A Review Asks Only Whether One Can Live With It Or Die Of It

I've been reviewing small press publications on www.bugpowder.com for a few years now. Totemic small presser Andy Luke recruited me; he'd been impressed with my essay, Closing Shots From A Grassy Knoll, and was convinced that I could restore some cheer to the reviews section.

Ostensibly a scoff-mixture, Closing Shots From A Grassy Knoll discusses the pathogenic presence in UK small press of comics creators eager to produce work sterilized by an ambition to be adaptable to the strictures of an intrusive company bent on 'product development', and who derive a vanity-buzz of satisfaction from tucking themselves into deadlines and knocked-off scripts. "This budding hack is fuelled by little more than the desperation for a sense of celebrity," I wrote, "and must be destroyed."

My muscular reviewing-style grated with small press enthusiasts' indulgence in self-satisfied congeniality and writer/artist shape-throwing, but I refused to conveniently dismiss creators with throwaway compliments, employing instead a reviewing discipline based on four simple tenets: 1, perspective is to be achieved; 2, the standards by which one is judging the work are to be made clear; 3, credit is to be given where it is due; and 4, one should not be such a fucking misanthrope, you above-being-human narcissist.

Regularly achieving three of the four principles with my aesthetic evaluations, and quickly developing an obsessive-compulsive urgency for production of symmetrically paragraphed reviews, the meaningless absurdity of opinionative writing soon revealed itself to me. I was not deterred.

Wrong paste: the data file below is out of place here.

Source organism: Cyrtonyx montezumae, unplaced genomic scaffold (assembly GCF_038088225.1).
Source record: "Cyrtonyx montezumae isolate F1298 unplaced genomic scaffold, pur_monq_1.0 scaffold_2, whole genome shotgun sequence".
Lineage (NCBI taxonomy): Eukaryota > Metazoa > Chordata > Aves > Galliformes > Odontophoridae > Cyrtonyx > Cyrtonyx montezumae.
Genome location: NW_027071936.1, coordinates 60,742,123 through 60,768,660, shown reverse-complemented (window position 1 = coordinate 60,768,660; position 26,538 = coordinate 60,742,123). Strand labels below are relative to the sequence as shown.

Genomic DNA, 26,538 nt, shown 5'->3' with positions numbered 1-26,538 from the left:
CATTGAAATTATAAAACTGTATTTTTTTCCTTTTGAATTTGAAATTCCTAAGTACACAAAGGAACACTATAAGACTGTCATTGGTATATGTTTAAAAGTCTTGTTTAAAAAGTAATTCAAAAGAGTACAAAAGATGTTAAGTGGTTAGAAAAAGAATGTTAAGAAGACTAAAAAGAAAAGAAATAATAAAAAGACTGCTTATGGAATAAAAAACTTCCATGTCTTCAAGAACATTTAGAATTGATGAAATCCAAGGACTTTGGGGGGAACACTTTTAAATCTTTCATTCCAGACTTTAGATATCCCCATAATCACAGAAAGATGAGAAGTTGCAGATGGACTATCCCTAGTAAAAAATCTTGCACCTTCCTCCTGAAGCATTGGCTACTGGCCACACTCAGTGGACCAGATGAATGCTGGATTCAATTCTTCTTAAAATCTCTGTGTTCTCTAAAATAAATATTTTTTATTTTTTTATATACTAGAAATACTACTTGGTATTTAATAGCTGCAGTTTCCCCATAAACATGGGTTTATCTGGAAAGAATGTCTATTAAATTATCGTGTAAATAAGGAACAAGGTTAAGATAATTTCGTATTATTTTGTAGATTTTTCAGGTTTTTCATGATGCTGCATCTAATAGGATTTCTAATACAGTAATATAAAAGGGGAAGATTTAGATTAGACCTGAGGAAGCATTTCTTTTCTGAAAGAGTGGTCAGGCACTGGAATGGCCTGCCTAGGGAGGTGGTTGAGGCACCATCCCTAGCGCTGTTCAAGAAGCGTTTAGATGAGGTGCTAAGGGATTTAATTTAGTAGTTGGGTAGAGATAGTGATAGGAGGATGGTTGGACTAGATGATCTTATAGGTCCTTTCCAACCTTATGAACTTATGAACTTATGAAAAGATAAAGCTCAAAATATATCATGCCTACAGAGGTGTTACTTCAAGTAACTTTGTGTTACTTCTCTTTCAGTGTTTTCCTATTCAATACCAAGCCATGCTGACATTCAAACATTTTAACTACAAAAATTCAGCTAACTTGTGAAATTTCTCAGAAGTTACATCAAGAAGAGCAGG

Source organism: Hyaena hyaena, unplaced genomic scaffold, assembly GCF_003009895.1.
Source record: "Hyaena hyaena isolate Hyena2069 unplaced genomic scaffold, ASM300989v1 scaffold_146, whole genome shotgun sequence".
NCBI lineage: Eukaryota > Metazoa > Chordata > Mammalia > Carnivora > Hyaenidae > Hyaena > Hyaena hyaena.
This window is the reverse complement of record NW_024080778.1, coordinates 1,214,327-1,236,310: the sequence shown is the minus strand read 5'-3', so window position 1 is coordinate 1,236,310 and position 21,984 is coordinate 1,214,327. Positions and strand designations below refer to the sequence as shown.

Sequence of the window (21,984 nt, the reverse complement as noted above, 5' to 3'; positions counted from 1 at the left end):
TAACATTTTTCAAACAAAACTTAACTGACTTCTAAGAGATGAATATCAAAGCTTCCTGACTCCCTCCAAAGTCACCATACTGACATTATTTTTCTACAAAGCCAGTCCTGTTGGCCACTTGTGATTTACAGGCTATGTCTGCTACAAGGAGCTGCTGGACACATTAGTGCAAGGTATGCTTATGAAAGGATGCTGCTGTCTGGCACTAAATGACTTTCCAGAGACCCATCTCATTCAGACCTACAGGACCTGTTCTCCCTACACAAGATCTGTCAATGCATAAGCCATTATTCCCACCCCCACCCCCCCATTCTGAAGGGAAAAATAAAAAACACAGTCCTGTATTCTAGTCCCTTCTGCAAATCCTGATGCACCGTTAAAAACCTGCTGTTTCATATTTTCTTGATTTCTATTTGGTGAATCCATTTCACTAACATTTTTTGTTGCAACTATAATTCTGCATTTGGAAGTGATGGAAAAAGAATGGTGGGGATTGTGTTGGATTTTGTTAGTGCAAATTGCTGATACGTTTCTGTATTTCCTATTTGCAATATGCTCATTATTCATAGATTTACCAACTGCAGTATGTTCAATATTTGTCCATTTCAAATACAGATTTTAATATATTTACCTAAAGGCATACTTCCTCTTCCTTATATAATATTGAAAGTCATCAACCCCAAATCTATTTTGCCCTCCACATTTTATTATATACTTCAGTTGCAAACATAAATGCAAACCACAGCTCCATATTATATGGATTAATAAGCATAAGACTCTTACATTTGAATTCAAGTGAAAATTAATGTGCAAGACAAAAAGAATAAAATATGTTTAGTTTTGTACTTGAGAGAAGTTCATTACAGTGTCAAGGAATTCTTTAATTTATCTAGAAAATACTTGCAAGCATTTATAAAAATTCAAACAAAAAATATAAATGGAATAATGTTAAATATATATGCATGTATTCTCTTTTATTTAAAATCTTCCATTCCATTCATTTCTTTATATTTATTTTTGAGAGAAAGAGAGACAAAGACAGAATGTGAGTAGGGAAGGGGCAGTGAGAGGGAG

John Robbins

Mbleh! #1

Posted on July 20, 2002

Toenail Clippings contributor Bob Byrne goes solo with this impressively produced effort, mixing Renee French with 'Ed The Happy Clown', Al Columbia with early 'Jimmy Corrigan', but choosing to infuse the work with a kind of MTV madcap rather than any insightful, meditative element. As a result, Mbleh! lacks substance and composure, but provides lively read.

Two strips account for much of the content of this first issue: Clam Land, an energetic, fluid and frantic tale told with firm grasp of sequentialism, but with some silly, laboured dialogue; and Adictos, an earnestly dull affair with power fantasy undertones that, punctuated with tiresome pockets of exposition which disrupt narrative flow, is lamentably confused and fails dramatically on the story-telling front. In fairness, the latter is probably an early development effort, and on the positive side serves to highlight the strengths of the strips that surround it.
Speaking of which...these shorter efforts provide the more affecting moments in the form of the agreeably disturbing Fugue 1, the dippy Hot Coffee, and the just plain funny Ace That Interview, Airport Court and Freaky Facts. Most hilarious moment however comes with the first panel of the opening strip - Grated Cheese - in which a man in a supermarket examines a packet he has just plucked from a shelf. Incredulity verges on indignation as he exclaims 'Wuh? You can buy grated cheese?!' Priceless!

Gratuitously unpleasant at times (the rape-droid of Fugue 2 in particular), Mbleh! often strikes a hollow note and flatlines due to an absence of charm, but succeeds in providing a diverting entertainment hued with defective personality. The computer-enhanced artwork offers some neat, ambitious tricks reminiscent of Columbia and Ware, but more importantly provides energy to an otherwise stiff cartooning style. All-in-all then, a sound first issue that hopefully will be proceeded by a second.

US size, 36 pages, $2.95 / €3 - available from www.clamnuts.com